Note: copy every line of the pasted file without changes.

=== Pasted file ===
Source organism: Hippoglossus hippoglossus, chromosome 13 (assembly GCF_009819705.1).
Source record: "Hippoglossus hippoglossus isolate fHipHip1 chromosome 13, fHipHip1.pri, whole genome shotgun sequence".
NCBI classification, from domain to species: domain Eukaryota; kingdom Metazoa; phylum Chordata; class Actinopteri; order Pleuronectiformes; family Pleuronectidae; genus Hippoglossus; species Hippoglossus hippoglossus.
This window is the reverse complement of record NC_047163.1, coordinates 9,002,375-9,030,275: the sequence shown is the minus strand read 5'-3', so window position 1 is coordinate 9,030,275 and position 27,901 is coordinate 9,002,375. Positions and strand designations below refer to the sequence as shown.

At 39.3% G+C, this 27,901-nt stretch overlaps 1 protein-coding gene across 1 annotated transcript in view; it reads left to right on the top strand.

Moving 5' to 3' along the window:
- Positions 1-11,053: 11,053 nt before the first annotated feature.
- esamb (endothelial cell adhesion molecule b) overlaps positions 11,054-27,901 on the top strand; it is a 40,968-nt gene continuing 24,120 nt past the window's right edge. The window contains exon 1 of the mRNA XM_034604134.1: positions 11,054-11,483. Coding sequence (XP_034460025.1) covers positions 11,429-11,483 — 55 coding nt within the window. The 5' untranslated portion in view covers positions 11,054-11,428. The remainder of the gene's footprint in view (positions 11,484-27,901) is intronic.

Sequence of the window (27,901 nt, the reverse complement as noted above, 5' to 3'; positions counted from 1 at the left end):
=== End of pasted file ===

Source organism: Hippoglossus hippoglossus, chromosome 13 (assembly GCF_009819705.1).
Source record: "Hippoglossus hippoglossus isolate fHipHip1 chromosome 13, fHipHip1.pri, whole genome shotgun sequence".
NCBI classification, from domain to species: domain Eukaryota; kingdom Metazoa; phylum Chordata; class Actinopteri; order Pleuronectiformes; family Pleuronectidae; genus Hippoglossus; species Hippoglossus hippoglossus.
This window is the reverse complement of record NC_047163.1, coordinates 9,002,375-9,030,275: the sequence shown is the minus strand read 5'-3', so window position 1 is coordinate 9,030,275 and position 27,901 is coordinate 9,002,375. Positions and strand designations below refer to the sequence as shown.

At 39.3% G+C, this 27,901-nt stretch overlaps 1 protein-coding gene across 1 annotated transcript in view; it reads left to right on the top strand.

Moving 5' to 3' along the window:
- Positions 1-11,053: 11,053 nt before the first annotated feature.
- esamb (endothelial cell adhesion molecule b) overlaps positions 11,054-27,901 on the top strand; it is a 40,968-nt gene continuing 24,120 nt past the window's right edge. The window contains exon 1 of the mRNA XM_034604134.1: positions 11,054-11,483. Coding sequence (XP_034460025.1) covers positions 11,429-11,483 — 55 coding nt within the window. The 5' untranslated portion in view covers positions 11,054-11,428. The remainder of the gene's footprint in view (positions 11,484-27,901) is intronic.

Sequence of the window (27,901 nt, the reverse complement as noted above, 5' to 3'; positions counted from 1 at the left end):